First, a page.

NEW YORK, JUNE 4, 2005 ( No institution has done more to shape the West than the Church. This is the thesis of a just-published book, "How the Catholic Church Built Western Civilization" (Regnery Publishing), by Thomas E. Woods Jr.

The Catholic Church, Woods notes, has come in for a bad press in the past few years. And many people are only aware of the darker parts of Church history. This book sets out to change that, by succinctly dealing in a series of thematic chapters with a number of areas where the Church played a crucial role.

Western civilization, Woods is careful to add, does not derive exclusively from Catholicism. Nevertheless, it is easy to forget just how much the Church contributed in such areas as art, music, architecture, science and law.

A strongly negative view still persists regarding the Middle Ages, even though Woods affirms that just about all historians have now rejected the old prejudice of this period as the "Dark Ages." While there was indeed a period of decline in the sixth and seventh centuries, this was due to barbarian invasions and constant wars. The destruction would have been worse if it had not been for the Church's efforts at maintaining some kind of order.

Modern civilization owes a particular debt to the work of countless monks during the Middle Ages, Woods points out. It was in the monasteries that the great Roman texts were copied and preserved for future generations. And even though over the centuries many monasteries were destroyed by successive waves of barbarians they would spring up again to continue their task.

The medieval monasteries were also vital in the development of agriculture. In particular, the many thousands of Benedictine establishments played a crucial role in clearing and developing land. They also introduced the local populations to important techniques, such as cattle rearing, cheese making, water management and raising bees. Cistercian monasteries also played a vital role, Woods adds, in areas such as the development of water power and metallurgy.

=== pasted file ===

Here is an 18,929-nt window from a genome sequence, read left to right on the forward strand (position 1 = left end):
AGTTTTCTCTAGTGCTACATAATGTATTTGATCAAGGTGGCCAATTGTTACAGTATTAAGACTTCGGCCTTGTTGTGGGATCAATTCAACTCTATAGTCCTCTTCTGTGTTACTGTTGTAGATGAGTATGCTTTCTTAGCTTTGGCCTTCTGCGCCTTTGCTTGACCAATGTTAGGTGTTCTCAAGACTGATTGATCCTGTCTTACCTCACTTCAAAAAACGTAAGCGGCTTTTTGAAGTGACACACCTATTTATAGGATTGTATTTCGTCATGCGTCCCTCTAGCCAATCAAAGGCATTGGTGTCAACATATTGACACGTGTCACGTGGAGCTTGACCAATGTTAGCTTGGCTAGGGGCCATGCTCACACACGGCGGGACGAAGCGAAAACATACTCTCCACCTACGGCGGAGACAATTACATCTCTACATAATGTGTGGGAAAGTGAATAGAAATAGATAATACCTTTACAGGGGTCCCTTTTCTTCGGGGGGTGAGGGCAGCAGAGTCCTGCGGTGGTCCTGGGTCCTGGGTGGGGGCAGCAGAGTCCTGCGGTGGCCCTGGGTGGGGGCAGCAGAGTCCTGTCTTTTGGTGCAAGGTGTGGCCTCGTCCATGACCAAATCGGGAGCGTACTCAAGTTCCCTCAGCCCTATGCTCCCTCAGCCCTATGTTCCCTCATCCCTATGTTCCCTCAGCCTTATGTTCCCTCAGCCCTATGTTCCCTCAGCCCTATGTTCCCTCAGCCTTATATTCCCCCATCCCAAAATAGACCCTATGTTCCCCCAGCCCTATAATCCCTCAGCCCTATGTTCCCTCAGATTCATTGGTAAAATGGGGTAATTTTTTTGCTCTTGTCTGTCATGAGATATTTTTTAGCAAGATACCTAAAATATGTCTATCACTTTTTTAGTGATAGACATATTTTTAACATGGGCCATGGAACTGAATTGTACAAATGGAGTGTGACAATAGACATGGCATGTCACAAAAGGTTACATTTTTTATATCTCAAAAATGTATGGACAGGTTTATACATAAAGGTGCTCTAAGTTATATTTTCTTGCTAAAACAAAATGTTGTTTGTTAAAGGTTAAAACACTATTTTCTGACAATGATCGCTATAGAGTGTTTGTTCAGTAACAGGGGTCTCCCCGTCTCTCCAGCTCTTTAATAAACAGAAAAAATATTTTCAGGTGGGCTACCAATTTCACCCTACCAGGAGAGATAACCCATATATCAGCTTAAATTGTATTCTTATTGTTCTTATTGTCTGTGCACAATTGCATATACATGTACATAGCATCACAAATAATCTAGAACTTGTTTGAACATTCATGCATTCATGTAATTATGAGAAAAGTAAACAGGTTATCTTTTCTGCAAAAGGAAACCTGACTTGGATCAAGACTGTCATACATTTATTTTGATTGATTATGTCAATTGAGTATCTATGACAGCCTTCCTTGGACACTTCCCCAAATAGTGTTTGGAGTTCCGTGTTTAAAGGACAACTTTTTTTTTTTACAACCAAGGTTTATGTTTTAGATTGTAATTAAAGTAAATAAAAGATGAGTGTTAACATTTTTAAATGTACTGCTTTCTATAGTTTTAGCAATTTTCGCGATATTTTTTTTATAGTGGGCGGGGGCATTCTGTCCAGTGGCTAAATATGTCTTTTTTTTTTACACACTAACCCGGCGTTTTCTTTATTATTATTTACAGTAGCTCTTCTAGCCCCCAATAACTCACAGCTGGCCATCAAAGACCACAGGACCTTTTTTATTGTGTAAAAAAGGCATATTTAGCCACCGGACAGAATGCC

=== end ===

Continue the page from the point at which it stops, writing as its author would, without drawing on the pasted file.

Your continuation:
A time of learning

Far from being a period of ignorance the Middle Ages saw the birth of the university system. The Church was at the center of this advance, which took off in the second half of the 12th century in centers established in Paris, Bologna, Oxford and Cambridge. The papacy, Woods explains, also played a central role in establishing and encouraging the universities. By the time of the Reformation, 81 universities had received a papal charter.

Modern science also owes a large debt to the Catholic Church. Most people remember the Church's conflict with Galileo, which was not nearly so negative as popular myths would have it, Woods argues. The Church was at the center of scientific advances, with many clergymen combining their divine vocation with an interest in science.

In the 13th century, the Dominican St Albert the Great, for example, was considered one of the precursors of modern science. And Robert Grosseteste, chancellor of Oxford University and bishop of Lincoln, is described by Woods as being considered to have been one of the most knowledgeable men of the Middle Ages. He was, among other accomplishments, the first to write down a complete set of steps for performing a scientific experiment.

The Church's involvement with science would continue in later centuries. In the 17th century Father Nicolaus Steno of Denmark was credited with setting down most of the principles of modern geology. And in the 17th and 18th centuries the Jesuits made many important contributions to science, particularly in areas such as mathematics and astronomy.

Art and architecture also owe a great debt to the Catholic Church. When the iconoclasts, who were opposed to images of religious figures, sought the destruction of religious art in the eighth and ninth centuries, it was the Church that resisted this heresy.